While some are without contracts, the rest of the bottom six is still to be determined, but with the crop of players they have right now, they need to add a strong middle-six winger. The perfect mould for that would be none other than Connor Brown.

Dealing With Pending Free Agents

Whether it be an unrestricted free agent (UFA) or an RFA, the Senators have their hands full this summer. Luckily, they already have Stutzle locked up to an excellent contract, and Kastelic was already given an extension, but there are still some key players for Dorion to make a deal with.

Starting with the UFA’s:

  • Travis Hamonic
  • Derick Brassard
  • Austin Watson
  • Patrick Brown

This isn’t a huge list, and none of these players will make or break the roster. Travis Hamonic is likely to return, as he and Dorion expressed interest in keeping him in Ottawa. There was a lot of controversy when Dorion acquired him from the Vancouver Canucks, but he has been a really solid veteran option for the team.

Brassard joined the team on a professional try-out and exceeded all expectations. His future is still up in the air, but he was one of the best bottom-six options the Senators had all season. Netting 13 goals and 10 assists is a good way to stick around in the league.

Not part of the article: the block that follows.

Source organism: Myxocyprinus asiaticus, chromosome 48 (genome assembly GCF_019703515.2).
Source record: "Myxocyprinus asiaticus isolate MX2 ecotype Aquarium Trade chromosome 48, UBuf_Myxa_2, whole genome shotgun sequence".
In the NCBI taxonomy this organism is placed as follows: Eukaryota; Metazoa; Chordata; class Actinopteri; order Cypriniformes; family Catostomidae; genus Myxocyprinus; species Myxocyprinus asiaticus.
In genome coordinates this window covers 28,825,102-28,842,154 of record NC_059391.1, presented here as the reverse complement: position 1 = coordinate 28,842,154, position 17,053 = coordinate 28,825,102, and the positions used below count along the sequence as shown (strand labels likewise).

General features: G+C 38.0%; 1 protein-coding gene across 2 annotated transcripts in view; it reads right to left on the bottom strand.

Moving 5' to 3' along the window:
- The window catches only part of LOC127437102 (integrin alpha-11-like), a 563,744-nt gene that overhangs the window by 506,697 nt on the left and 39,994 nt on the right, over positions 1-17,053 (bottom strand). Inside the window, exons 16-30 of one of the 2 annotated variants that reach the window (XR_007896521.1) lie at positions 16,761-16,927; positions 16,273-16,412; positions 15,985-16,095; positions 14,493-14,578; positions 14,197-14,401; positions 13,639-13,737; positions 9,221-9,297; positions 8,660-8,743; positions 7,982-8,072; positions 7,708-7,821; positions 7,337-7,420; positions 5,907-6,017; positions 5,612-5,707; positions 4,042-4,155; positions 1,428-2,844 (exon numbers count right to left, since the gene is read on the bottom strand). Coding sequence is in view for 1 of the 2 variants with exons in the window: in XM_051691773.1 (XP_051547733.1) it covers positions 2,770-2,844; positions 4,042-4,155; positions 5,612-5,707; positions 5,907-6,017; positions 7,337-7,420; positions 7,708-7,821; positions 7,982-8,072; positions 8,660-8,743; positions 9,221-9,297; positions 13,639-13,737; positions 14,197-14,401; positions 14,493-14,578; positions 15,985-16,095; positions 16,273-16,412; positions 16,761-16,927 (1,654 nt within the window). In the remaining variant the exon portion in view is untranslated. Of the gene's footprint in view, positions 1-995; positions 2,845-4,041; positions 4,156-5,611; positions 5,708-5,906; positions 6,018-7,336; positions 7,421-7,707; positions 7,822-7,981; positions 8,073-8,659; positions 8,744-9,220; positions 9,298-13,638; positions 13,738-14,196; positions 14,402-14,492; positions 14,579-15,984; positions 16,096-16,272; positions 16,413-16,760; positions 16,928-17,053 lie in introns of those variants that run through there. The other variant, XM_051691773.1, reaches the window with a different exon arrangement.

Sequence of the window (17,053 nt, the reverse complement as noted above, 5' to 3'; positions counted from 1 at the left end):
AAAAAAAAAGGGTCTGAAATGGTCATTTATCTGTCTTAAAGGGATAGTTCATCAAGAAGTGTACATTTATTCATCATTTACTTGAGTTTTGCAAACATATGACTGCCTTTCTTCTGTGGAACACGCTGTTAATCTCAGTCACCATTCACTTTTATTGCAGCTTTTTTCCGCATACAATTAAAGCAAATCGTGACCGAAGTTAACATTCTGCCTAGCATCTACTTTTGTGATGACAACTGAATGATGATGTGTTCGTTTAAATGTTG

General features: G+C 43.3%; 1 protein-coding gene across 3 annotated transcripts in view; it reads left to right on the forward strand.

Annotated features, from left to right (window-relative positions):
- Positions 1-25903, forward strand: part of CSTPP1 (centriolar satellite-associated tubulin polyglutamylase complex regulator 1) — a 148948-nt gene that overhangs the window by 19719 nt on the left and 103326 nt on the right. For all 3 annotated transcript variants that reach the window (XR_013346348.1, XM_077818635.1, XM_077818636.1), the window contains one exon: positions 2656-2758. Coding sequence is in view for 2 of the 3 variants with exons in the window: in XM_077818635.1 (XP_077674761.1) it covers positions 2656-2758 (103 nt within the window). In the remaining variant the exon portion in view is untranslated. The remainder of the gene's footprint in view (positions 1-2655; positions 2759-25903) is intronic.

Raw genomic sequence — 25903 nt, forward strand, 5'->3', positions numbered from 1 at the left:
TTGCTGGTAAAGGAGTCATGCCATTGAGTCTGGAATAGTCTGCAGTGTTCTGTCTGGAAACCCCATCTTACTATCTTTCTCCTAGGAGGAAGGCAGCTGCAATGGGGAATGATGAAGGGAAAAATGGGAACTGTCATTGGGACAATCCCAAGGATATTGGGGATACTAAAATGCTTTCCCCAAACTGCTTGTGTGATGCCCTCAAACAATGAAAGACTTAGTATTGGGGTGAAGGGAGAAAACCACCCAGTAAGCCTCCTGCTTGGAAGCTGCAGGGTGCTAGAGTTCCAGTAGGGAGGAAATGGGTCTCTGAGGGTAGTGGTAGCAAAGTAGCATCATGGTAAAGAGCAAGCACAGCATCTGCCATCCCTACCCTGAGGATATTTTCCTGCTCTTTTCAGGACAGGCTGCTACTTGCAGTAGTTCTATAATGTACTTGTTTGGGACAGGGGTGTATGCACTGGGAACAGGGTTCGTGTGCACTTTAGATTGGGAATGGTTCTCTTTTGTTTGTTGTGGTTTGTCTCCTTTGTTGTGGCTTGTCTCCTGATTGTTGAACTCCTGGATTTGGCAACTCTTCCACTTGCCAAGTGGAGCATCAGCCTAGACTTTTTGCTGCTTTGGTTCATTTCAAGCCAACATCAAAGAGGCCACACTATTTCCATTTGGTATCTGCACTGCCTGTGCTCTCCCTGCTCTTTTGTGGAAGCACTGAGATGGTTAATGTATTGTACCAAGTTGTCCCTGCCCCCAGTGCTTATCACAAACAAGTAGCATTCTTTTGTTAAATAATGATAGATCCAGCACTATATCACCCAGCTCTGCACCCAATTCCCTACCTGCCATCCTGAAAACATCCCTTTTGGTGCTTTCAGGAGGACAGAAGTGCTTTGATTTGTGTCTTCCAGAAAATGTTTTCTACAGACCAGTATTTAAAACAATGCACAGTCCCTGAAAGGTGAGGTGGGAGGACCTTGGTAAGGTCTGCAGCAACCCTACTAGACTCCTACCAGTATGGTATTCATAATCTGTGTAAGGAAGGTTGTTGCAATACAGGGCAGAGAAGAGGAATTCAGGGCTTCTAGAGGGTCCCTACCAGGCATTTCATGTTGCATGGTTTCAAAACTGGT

Watson and Brown are both potential candidates to return, but if the Senators are going to make an upgrade, they need to keep space for it. Watson has been around for a little bit now, and he has brought some good energy to the team. I wouldn’t mind seeing him back, but if it is at the cost of that upgrade, then there shouldn’t be much talk about what to do. Same with Brown, he was solid for the team since being acquired at the trade deadline, but isn’t anything special for the team. He was an underrated pickup who played some decent hockey, but the Senators have too many people for the role he would be playing.

In terms of RFA’s to negotiate with this summer:

  • Alex DeBrincat
  • Erik Brannstrom
  • Shane Pinto
  • Julien Gauthier
  • Dylan Gambrell

We don’t need to talk much more about DeBrincat. Get him signed. He is an important piece to this team, and if he isn’t signed and has to be moved, the team is immediately looking for a replacement that they don’t have internally.